Friday, June 13, 2008

The Maximum of the Minimum

Judaism focuses both on practice and belief, and the two are related in many interesting ways. One question that is interesting and helpful, if only in a heuristic way, is what Jewish practices ought a Jew to keep if that Jew believes none, or perhaps almost none, of the traditional Jewish beliefs. That is, suppose one does not believe in any sort of God and believes that the Torah was written long after Moses and was not divinely inspired. What sort of Jewish practices should this person keep and why? In other words, what is a plausible maximum set of Jewish practices, given a minimum set of Jewish beliefs?

I contend that the set of Jewish practices this Jewish non-believer should keep is fairly large. It includes obvious ethical rules (don't steal) although probably for different reasons. It also includes let obvious ethical rule and, surprisingly enough, many of the rituals. Explaining why is complicated, but I will ask and try to answer this question in future posts covering particular practices.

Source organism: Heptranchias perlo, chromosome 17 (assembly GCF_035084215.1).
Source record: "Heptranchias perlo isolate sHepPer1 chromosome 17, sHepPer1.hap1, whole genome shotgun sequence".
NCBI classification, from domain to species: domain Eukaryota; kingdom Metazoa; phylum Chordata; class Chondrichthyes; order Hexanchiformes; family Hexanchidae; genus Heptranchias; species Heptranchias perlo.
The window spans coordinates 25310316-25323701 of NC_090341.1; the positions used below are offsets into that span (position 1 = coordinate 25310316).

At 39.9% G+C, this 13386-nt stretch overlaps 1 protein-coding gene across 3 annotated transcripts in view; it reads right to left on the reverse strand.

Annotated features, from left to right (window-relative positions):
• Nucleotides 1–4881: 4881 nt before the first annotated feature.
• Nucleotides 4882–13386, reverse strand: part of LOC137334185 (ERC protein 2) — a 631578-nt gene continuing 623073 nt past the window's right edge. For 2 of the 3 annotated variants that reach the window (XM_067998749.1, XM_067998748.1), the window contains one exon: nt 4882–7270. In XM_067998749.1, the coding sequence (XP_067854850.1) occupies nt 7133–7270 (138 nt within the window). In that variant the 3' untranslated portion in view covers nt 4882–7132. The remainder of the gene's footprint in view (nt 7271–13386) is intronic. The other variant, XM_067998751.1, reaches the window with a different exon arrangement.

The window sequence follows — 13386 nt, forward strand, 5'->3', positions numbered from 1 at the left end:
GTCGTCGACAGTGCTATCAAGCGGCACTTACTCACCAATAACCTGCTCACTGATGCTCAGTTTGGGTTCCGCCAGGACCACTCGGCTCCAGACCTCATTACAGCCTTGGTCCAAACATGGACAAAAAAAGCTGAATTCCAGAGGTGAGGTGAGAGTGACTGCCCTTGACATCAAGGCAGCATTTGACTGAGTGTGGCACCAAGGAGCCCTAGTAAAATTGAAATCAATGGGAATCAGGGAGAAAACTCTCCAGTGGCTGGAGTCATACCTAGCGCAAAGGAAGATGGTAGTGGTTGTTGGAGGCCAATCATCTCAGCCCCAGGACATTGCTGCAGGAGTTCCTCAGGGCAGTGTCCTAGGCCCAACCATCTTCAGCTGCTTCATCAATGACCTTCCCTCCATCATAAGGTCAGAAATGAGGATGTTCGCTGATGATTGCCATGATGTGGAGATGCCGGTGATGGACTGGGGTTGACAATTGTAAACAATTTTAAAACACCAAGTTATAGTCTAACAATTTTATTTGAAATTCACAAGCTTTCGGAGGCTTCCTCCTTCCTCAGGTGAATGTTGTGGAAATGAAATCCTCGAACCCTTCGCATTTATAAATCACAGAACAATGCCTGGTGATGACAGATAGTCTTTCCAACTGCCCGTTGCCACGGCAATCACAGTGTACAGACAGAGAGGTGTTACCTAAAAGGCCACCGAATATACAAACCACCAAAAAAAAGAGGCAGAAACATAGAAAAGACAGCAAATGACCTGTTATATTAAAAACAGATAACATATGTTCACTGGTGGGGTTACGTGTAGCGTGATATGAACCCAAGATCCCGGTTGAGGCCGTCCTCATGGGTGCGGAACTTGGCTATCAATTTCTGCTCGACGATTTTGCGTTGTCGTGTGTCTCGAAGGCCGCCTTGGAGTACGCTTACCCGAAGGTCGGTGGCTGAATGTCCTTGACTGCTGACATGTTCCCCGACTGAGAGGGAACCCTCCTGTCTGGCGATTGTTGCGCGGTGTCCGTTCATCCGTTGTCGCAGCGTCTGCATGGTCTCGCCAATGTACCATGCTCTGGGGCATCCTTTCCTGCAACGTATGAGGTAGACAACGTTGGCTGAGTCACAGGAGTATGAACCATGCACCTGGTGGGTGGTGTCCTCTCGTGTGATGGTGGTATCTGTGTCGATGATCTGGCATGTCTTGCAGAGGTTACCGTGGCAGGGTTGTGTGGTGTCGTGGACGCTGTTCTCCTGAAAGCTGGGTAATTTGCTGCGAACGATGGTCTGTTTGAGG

This is obviously an important question for people with such beliefs. But it is also an important question, even for the most traditional Jews. This question focuses us on what is important to us in a very this-worldly sense. Traditional Jews might wrap tefillin, for example, because God said to do so. But less traditional Jews might do so because it is meaningful to them. Liberal Jews have a greater need to find such meaning, and more traditional Jews might find some important value and insights into what they have come up with. Or more traditional Jews might benefit from simply asking the question themselves: other than obeying a divine command, what specifically am I getting out of this? Answering that question can only make wrapping tefillin, and doing any other ritual, more important and meaningful.

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